Flexible OPVs may lead to clothing that generates power

Despite the fact that graphene has been known to exist for decades, only recently have researchers begun to study graphene in earnest. The reason for the relatively late start into research using grapheme is that the material was difficult to make in quantities needed for research.

Once that hurdle was overcome, researchers quickly started to use graphene in all manner of study for a variety of uses. Graphene is being studied for use in semiconductors as a multiplier able to make processors many times faster than what we have access to today. Researchers are still studying better and cheaper methods of making grapheme and one important method was discovered in October of 2009 for growing graphene.

A team of researchers at the University of Southern California has discovered a way to use graphene to produce a flexible, printable sheet only four or less atoms thick. These graphene sheets can then be bound to a flexible polymer sheet to create a new type of organic photovoltaic cell or solar panel.

The resulting solar panel is thin and very flexible and the team believes that the material may one day be used for creating clothing that can generate power when worn in the sun. The big advantage of the graphene solar panel is that it is very flexible, much more so than existing solar panel materials.

"Organic photovoltaic (OPV) cells have been proposed as a means to achieve low cost energy due to their ease of manufacture, light weight, and compatibility with flexible substrates," wrote Chongwu Zhou, a professor of electrical engineering in the USC Viterbi School of Engineering, in a paper recently published in the journal ACS Nano.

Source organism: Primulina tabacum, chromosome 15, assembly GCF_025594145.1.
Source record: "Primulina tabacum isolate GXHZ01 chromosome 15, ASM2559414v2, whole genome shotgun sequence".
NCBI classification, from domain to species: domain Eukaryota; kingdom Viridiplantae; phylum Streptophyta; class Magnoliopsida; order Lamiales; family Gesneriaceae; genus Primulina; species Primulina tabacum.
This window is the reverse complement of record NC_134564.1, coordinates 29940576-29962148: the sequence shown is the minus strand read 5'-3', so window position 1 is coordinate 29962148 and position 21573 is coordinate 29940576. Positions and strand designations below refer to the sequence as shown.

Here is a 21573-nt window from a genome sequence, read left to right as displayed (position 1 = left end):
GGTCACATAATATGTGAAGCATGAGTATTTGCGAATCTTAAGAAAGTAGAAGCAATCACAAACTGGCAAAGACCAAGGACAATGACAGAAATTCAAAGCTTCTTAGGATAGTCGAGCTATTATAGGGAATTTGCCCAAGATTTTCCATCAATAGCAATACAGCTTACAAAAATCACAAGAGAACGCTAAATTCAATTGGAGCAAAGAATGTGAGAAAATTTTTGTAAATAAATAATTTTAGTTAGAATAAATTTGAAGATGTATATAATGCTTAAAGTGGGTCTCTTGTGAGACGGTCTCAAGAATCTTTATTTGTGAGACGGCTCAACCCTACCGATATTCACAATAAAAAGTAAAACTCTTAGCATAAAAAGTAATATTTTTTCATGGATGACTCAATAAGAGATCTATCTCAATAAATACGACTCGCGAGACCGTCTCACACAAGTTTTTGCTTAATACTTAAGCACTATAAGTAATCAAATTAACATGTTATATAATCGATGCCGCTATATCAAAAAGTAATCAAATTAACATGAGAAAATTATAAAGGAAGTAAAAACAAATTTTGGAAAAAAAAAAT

The team creates the flexible graphene sheets needed for the solar panels by chemical vapor deposition. Carbon atoms are deposited in the form of graphene films onto a nickel plate from a methane gas. After the molecules are deposited, a thin protective layer of thermo plastic covers them. After the protective layer is deposited, the nickel plate is dissolved in an acid bath.

The left over film is very flexible and can be incorporated into an OPV. The downside to an OPV compared to a traditional solar panel made of silicon is that the OPV is able to convert less solar radiation into electricity.

"For every 1000 watts of sunlight that hits a one square meter area of the standard silicon solar cell, 14 watts of electricity will be generated," says Lewis Gomez De Arco, a doctoral student and a member of the team that built the graphene OPVs. "Organic solar cells are less efficient; their conversion rate for that same one thousand watts of sunlight in the graphene-based solar cell would be only 1.3 watts."

The team thinks that in the future these OPV sheets could be made into a fabric that could be hung like curtains or worn as clothing that can generate power. Another interesting use would be to cover the seats in an electric car or hybrid with the material to help capture power for the vehicles battery systems.

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